United States: Not A Matter Of ‘If’ – But ‘When’: Employers Would Be Smart To Prepare For An Inevitable Data Breach

Last Updated: August 13 2013
Article by Jeffrey Vagle

By necessity, companies collect and maintain large amounts of data about their employees, some of which may be considered personally identifiable information (PII) afforded special protection by data privacy law, and by local, state, and federal laws and government agencies. Companies therefore need to be keenly aware of their obligations under data privacy laws that govern their collection and use of this information. Further complicating compliance efforts, many companies are adopting cloud-based information management strategies, which may achieve certain efficiencies with respect to costs and data availability, but may also increase the risk of liability under data privacy laws. In addition, companies that collect, store, or transfer PII face the very real risk of data breach, which in turn could lead to negative publicity and/or litigation.

Generally speaking, data privacy laws only give special protections to data defined as PII. Depending on the applicable law, this definition includes information that can be used to uniquely identify a person, such as a Social Security number, name, driver license number, or bank account numbers. Some definitions also include other combinations of information that could be used in conjunction with other data to identify someone, such as date of birth, address, or gender. Pennsylvania's Breach of Personal Information Notification Act, for example, defines PII to include an individual's first name or first initial and last name in combination with and linked to any one or more of the following data elements:

(i) Social Security number.

(ii) Driver's license number or a state identification card number issued in lieu of a driver's license.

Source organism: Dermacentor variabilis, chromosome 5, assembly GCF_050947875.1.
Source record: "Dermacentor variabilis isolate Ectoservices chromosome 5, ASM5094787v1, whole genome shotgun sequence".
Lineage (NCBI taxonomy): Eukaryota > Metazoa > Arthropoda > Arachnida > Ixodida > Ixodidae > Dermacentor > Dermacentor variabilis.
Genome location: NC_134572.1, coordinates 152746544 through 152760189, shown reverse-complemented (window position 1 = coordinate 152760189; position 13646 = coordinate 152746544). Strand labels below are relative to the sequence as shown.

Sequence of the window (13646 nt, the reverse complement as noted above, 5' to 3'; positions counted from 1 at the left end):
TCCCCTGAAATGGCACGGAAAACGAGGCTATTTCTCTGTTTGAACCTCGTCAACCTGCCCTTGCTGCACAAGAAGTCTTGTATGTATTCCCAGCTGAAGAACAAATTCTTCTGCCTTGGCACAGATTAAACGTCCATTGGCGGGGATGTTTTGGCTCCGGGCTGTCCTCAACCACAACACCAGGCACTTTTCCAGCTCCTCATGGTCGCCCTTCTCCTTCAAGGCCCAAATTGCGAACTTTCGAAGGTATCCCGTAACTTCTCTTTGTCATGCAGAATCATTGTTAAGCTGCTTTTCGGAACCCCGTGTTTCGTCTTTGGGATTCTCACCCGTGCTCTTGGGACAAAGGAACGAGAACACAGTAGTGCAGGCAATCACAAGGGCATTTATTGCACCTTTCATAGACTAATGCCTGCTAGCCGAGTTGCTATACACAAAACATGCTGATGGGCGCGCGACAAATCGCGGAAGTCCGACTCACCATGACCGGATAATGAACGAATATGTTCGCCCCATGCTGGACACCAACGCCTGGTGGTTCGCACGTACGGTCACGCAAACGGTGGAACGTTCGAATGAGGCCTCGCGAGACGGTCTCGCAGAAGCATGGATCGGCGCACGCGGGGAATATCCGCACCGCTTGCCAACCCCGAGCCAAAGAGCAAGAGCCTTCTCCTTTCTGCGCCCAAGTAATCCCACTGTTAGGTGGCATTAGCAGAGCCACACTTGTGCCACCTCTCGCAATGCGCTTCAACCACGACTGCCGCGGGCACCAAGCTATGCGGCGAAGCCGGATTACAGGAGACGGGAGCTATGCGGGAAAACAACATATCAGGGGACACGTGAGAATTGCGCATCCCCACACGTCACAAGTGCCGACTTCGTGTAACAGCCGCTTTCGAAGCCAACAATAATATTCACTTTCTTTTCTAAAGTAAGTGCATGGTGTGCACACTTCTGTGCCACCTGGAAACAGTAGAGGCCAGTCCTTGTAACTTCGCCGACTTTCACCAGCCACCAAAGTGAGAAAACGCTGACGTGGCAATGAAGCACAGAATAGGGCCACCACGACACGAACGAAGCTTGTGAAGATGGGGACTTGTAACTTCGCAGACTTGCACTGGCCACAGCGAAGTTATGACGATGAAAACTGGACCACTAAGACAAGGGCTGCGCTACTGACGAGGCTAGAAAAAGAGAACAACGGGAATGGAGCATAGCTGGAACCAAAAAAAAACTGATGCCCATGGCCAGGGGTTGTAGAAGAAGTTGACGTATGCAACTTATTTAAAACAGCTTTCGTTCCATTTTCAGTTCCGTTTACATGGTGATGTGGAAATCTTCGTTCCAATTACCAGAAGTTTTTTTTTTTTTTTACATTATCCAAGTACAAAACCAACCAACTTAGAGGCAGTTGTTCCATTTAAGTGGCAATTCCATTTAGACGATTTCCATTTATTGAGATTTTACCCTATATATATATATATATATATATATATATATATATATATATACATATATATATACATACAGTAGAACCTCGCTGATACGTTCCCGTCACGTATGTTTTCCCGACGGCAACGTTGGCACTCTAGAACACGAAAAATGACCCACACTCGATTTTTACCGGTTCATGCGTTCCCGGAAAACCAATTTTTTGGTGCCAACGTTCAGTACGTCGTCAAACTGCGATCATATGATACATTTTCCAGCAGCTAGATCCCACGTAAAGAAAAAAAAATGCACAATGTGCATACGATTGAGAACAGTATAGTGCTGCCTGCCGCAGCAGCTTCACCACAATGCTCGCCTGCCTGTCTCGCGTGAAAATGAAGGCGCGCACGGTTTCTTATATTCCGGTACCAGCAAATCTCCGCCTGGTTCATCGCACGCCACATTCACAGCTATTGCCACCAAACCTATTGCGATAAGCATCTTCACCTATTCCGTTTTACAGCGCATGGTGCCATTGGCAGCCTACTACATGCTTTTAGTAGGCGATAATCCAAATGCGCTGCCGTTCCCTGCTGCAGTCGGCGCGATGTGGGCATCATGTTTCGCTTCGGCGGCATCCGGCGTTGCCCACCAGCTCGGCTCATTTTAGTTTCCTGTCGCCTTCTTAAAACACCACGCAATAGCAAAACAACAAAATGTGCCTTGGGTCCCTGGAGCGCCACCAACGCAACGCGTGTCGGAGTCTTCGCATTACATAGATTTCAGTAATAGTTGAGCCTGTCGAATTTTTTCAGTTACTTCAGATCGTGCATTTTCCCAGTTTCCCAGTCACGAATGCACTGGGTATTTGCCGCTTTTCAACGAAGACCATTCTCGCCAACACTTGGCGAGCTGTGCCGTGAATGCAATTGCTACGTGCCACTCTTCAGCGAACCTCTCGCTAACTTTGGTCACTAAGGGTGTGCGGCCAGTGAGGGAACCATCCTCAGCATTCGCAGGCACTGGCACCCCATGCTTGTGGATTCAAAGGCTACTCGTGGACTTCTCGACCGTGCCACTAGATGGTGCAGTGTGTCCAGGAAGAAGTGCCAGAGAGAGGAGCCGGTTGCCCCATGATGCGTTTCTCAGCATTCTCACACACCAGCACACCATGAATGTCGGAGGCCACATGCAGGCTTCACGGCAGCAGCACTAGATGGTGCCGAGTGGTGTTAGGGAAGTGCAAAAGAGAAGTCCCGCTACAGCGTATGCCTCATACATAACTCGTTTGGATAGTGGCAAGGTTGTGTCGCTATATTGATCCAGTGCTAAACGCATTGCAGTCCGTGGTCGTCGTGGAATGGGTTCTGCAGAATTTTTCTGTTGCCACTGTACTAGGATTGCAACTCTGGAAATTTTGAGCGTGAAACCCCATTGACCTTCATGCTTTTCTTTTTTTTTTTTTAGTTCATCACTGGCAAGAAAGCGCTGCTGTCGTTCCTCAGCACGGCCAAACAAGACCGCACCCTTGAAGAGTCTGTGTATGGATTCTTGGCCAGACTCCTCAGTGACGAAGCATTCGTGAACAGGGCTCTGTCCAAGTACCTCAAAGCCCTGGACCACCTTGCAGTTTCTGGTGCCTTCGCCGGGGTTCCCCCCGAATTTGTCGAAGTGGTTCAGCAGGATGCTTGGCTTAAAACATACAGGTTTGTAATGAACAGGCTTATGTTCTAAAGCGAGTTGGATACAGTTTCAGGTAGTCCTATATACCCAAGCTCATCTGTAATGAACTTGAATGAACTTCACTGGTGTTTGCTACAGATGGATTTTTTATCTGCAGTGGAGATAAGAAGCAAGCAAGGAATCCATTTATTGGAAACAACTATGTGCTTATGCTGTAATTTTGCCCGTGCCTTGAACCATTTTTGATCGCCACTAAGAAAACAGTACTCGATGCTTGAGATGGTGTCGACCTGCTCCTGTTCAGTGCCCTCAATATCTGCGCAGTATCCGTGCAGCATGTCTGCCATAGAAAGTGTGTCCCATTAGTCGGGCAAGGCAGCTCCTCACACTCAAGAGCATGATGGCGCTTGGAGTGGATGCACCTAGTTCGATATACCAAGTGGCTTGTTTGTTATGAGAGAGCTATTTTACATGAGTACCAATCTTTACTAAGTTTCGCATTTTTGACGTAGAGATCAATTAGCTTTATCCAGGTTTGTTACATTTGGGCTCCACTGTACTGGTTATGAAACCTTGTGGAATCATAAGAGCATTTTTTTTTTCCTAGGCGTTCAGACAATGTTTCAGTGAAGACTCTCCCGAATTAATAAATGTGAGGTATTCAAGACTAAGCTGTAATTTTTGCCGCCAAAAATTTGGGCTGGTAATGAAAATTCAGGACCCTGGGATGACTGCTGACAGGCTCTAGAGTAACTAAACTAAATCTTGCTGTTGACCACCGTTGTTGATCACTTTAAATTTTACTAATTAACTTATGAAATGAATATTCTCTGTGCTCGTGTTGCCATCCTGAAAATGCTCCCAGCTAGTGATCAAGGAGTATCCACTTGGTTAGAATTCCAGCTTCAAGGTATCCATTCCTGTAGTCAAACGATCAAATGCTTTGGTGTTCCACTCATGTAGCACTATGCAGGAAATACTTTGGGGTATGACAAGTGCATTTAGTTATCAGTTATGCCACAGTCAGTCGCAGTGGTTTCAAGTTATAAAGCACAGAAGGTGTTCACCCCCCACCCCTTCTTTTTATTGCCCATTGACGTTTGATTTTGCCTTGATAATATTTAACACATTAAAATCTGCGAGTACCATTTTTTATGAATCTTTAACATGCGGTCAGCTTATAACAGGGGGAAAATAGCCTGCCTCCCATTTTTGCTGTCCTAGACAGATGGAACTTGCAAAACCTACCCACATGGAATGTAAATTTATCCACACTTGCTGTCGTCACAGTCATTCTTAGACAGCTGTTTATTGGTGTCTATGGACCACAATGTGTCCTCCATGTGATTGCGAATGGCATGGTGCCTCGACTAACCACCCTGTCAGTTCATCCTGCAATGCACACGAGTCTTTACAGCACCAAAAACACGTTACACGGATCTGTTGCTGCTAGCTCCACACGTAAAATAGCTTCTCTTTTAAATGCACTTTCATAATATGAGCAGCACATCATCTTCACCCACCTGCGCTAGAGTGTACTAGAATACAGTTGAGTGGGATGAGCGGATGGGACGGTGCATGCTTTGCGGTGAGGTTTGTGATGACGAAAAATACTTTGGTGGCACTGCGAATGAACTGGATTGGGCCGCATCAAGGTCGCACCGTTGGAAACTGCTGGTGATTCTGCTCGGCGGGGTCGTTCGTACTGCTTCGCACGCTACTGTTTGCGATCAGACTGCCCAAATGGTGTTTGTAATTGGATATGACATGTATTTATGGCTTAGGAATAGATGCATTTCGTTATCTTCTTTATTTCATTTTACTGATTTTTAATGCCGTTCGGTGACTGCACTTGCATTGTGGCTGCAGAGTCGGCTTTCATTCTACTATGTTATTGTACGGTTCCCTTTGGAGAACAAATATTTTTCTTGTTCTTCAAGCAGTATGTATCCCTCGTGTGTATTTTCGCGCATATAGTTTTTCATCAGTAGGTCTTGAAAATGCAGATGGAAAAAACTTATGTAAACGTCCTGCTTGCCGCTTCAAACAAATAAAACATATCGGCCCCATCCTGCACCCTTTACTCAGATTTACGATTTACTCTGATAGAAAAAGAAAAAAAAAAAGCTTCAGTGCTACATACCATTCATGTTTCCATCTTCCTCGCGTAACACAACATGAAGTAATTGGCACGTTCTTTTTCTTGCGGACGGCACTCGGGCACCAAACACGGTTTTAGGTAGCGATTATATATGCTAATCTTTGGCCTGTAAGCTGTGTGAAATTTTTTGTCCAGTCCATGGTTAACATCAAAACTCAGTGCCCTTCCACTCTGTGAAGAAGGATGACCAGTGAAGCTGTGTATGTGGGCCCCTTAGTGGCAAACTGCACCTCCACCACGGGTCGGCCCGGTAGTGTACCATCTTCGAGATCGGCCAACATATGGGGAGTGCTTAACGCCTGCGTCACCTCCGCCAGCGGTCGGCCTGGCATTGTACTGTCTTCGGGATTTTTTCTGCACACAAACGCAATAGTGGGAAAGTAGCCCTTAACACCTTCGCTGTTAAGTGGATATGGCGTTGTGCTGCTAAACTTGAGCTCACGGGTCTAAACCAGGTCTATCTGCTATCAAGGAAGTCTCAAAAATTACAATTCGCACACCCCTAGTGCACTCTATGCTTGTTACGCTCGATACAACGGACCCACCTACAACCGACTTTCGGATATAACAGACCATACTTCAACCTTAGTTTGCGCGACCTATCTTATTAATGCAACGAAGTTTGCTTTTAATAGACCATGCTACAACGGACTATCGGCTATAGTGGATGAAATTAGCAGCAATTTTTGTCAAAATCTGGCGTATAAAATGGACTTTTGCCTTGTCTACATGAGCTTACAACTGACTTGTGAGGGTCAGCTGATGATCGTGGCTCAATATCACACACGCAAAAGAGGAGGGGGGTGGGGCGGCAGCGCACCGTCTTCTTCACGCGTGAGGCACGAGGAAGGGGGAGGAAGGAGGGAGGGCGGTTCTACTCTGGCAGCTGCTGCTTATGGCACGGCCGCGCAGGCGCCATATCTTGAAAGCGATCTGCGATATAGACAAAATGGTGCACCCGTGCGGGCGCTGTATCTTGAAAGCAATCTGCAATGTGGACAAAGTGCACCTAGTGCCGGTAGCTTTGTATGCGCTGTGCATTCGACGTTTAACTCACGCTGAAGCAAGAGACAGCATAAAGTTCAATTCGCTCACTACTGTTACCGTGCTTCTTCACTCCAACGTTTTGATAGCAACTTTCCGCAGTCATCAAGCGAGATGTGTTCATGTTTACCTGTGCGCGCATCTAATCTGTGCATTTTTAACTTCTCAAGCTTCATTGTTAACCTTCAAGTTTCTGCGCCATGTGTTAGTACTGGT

(iii) Financial account number, credit- or debit-card number, in combination with any required security code, access code or password that would permit access to an individual's financial account.1

This statute does not apply to data elements above if they are either encrypted or redacted, or to "publicly available information that is lawfully made available to the general public from Federal, state or local government records."

In addition to Pennsylvania laws, a number of federal data privacy laws also apply to PII collected, used, or transferred by Pennsylvania companies, most notably the Health Insurance Portability and Accountability Act (HIPAA),2 the Health Information Technology for Economic and Clinical Health Act (HITECH),3 and the Fair and Accurate Credit Transactions Act (FACTA).4 These laws, written to protect against identity theft and other privacy-related concerns, apply to certain health-related information and consumer financial data.

Companies that collect, store, or process employee PII also face an increasing risk of class action lawsuits based not only on the company's use of that information, but also on the theft or misuse of PII due to data breach.5 Many states, such as California and Delaware, which have liberal data breach laws that allow private rights of action for security incidents regardless of a likelihood of injury, have facilitated class action lawsuits. A recent survey of data breach litigation found that the average settlement award in these cases was approximately $2,500 per plaintiff, with mean attorneys' fees reaching $1.2 million.6 In spite of these risks, companies may be able to avoid class certification if the plaintiffs fail to establish standing to bring suit on behalf of a class. A pivotal question for standing is establishing injury-in-fact, which has successfully prevented certification of many purported data breach class actions.